Technically, yes, writing your own
db_query() statements will return the data faster and with less overhead. However, it is not really the "Drupal way" to do things.
node_load() provides a 'static' cache; in other words, if you load the same node twice in one page request, it will only hit the DB once.
What you are really missing out on by not using
node_load() is all the API hooks and third-party module integration. If you need a CCK field,
node_load() gets all that data for you, where as a manual query would require a lot of joins.
As you note, there is a lot of extra processing/loading going on that you may not need at the given moment. If you don't need the data, it won't technically hurt you not to have it. It is really up to you if you want to go this route.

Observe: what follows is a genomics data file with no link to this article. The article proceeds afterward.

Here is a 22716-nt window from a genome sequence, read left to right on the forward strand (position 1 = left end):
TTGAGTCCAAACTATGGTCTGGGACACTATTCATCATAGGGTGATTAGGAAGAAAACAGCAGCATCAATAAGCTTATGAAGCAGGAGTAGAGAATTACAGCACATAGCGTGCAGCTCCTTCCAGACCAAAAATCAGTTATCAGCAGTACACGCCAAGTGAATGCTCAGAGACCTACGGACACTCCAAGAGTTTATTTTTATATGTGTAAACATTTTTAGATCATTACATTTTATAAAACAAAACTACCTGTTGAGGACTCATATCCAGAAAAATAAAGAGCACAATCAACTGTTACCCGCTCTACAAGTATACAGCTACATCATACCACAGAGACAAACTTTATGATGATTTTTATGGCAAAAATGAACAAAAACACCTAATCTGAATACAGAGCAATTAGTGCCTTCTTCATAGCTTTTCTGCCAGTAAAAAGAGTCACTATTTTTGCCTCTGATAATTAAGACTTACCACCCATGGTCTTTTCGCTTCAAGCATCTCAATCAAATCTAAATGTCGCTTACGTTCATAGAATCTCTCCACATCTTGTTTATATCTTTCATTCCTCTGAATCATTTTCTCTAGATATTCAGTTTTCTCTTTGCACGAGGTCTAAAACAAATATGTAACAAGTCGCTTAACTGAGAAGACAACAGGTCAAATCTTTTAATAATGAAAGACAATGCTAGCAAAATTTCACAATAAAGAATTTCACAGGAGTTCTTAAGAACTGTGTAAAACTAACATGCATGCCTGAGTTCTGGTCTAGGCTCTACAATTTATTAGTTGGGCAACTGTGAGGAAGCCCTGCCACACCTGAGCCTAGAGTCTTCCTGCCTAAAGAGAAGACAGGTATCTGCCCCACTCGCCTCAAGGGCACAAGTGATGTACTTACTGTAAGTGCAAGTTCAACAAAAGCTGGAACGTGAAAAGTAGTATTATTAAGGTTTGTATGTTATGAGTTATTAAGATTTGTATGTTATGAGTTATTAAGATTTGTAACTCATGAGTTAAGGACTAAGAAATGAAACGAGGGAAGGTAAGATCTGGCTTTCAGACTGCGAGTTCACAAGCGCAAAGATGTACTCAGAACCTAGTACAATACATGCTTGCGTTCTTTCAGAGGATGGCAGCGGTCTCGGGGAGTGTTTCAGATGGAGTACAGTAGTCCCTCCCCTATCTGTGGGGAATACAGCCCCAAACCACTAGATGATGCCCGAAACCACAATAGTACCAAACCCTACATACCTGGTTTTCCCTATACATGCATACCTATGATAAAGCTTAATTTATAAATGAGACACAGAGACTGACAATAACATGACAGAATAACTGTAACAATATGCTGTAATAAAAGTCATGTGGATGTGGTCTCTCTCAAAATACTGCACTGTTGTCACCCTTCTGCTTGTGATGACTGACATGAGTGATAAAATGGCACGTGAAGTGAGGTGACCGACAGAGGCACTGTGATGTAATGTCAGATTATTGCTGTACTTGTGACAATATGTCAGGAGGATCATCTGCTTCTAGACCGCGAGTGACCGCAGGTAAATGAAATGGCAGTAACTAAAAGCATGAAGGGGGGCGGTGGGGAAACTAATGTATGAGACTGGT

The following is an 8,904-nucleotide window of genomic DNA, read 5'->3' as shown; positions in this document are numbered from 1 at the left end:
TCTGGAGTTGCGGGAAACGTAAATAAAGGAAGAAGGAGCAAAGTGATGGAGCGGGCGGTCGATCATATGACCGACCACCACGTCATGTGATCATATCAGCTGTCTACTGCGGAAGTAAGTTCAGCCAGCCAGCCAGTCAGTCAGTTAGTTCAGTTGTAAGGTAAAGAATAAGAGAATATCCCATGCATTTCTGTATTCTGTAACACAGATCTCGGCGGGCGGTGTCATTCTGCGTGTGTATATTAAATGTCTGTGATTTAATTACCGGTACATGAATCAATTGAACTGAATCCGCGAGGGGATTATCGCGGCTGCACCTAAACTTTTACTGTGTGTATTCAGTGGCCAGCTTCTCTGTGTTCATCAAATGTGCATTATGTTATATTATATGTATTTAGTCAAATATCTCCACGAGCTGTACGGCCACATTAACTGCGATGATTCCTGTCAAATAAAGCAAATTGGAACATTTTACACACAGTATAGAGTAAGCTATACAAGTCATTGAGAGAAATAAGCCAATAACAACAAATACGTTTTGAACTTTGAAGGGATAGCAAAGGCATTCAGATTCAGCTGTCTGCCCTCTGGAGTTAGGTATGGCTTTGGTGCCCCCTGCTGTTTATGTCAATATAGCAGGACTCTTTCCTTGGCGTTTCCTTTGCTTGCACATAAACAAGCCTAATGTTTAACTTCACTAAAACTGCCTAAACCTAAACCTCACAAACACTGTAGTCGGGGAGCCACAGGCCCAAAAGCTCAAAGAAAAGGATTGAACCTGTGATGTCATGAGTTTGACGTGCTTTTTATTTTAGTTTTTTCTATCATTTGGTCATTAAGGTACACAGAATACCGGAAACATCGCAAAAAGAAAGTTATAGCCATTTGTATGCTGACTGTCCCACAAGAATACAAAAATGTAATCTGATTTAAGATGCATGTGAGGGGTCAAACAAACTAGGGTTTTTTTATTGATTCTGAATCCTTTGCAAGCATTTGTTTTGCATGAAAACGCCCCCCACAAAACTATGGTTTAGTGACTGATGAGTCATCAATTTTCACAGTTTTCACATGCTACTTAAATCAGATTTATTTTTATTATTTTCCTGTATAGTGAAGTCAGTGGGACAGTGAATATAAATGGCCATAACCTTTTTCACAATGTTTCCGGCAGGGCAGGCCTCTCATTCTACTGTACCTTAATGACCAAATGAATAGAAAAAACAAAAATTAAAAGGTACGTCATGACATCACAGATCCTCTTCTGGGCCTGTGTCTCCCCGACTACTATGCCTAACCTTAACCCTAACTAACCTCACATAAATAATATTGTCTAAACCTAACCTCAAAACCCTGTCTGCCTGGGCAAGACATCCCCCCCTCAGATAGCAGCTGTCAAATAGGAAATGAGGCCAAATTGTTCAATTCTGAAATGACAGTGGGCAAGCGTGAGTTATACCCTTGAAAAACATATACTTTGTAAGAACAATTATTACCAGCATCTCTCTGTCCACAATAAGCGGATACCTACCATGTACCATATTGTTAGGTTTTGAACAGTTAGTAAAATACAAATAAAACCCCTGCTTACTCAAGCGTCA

The biggest reason IMO for using
node_load() even though you might not need the extra data is just for the purpose of standardization. You won't have to worry about what pieces of data you have at a certain point. You will have a fully loaded node and will have more options for adjusting the data as necessary through
hook_nodeapi(). Other developers looking at your code will have an easier time understanding what they are working with. Also, 6 months down the road when you go to add a new feature/display field you wont have to adjust your queries.
node_load is definitely a resource hog, but i have found it better to use in my experience. Drupal 7 greatly improves the situation by providing node_load_multiple() which, as its name implies, reduces the number of queries when loading multiple nodes.